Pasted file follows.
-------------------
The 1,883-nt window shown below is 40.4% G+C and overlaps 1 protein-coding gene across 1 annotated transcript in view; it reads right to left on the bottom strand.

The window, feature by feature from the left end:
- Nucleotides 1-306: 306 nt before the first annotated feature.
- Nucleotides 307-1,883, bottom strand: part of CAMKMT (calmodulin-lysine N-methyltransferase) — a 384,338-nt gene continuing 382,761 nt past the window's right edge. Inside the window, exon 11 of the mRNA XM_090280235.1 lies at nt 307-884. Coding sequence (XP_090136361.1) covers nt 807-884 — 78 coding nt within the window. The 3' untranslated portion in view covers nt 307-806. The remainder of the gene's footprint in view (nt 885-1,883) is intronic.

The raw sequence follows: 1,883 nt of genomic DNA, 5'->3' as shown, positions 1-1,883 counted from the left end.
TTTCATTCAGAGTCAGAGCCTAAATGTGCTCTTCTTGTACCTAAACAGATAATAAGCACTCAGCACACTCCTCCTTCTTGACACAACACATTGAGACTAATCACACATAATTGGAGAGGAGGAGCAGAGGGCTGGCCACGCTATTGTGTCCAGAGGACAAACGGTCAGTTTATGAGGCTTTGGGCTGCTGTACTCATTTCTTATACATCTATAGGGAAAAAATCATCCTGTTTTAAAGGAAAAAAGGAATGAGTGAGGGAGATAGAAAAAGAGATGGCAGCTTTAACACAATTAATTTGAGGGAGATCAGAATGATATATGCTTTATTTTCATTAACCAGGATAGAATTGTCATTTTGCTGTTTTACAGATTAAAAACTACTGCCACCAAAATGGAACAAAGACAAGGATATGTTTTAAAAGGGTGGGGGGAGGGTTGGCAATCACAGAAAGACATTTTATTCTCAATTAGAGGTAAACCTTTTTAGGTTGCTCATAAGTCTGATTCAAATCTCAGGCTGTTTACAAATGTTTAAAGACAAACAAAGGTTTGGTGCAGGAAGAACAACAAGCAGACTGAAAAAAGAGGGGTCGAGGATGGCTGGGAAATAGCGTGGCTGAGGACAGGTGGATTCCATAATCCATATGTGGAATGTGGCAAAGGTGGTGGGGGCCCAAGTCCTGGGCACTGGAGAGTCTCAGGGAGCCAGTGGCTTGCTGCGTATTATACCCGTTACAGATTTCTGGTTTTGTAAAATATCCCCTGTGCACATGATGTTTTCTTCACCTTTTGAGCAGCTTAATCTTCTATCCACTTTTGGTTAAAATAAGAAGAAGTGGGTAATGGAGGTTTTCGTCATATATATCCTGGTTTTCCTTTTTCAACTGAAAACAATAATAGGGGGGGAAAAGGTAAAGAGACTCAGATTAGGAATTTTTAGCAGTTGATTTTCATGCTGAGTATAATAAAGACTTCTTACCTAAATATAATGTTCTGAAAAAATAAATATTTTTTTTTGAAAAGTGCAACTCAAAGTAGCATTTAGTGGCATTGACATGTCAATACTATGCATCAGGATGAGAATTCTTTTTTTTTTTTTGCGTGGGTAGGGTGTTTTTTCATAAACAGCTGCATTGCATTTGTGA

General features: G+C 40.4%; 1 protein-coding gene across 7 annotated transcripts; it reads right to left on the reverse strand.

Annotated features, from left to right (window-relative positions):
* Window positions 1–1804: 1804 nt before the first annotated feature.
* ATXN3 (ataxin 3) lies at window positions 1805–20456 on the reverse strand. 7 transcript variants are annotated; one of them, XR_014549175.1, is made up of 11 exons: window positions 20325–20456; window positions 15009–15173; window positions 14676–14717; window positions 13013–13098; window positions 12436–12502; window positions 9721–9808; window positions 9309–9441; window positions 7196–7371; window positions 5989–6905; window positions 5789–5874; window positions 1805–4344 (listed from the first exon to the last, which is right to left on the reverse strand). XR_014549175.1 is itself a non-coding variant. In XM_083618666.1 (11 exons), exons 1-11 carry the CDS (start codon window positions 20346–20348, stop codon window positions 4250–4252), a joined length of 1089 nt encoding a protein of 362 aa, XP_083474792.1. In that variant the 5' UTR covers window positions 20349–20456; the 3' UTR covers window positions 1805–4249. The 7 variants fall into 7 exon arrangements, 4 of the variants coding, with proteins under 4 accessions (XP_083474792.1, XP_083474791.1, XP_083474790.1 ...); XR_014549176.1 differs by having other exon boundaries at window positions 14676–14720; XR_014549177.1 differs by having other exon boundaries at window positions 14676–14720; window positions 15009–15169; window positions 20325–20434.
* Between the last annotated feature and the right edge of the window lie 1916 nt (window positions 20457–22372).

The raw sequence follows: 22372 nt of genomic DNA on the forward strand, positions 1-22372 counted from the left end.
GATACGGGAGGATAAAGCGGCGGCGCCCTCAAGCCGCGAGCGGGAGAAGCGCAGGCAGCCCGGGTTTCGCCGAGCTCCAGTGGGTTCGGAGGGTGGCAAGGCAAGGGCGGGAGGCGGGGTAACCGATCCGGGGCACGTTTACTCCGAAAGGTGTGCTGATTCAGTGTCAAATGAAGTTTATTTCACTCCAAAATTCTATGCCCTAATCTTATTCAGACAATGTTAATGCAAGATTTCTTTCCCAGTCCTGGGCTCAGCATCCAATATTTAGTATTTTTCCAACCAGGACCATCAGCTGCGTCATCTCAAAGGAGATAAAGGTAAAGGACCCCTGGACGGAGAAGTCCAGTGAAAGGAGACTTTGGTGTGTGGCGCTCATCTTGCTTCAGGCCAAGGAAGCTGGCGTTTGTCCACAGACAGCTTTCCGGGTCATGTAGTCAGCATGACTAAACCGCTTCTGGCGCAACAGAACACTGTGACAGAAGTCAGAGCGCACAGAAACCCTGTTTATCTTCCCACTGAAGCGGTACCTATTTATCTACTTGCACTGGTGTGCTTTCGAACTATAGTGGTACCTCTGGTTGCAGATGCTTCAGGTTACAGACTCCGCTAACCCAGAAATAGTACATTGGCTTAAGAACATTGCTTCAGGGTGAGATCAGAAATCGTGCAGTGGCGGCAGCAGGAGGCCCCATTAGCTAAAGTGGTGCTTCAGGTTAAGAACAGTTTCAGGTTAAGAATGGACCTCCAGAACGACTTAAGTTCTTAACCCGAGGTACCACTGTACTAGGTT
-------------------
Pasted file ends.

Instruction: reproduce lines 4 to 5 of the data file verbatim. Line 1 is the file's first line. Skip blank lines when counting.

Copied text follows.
- Nucleotides 307-1,883, bottom strand: part of CAMKMT (calmodulin-lysine N-methyltransferase) — a 384,338-nt gene continuing 382,761 nt past the window's right edge. Inside the window, exon 11 of the mRNA XM_090280235.1 lies at nt 307-884. Coding sequence (XP_090136361.1) covers nt 807-884 — 78 coding nt within the window. The 3' untranslated portion in view covers nt 307-806. The remainder of the gene's footprint in view (nt 885-1,883) is intronic.

The raw sequence follows: 1,883 nt of genomic DNA, 5'->3' as shown, positions 1-1,883 counted from the left end.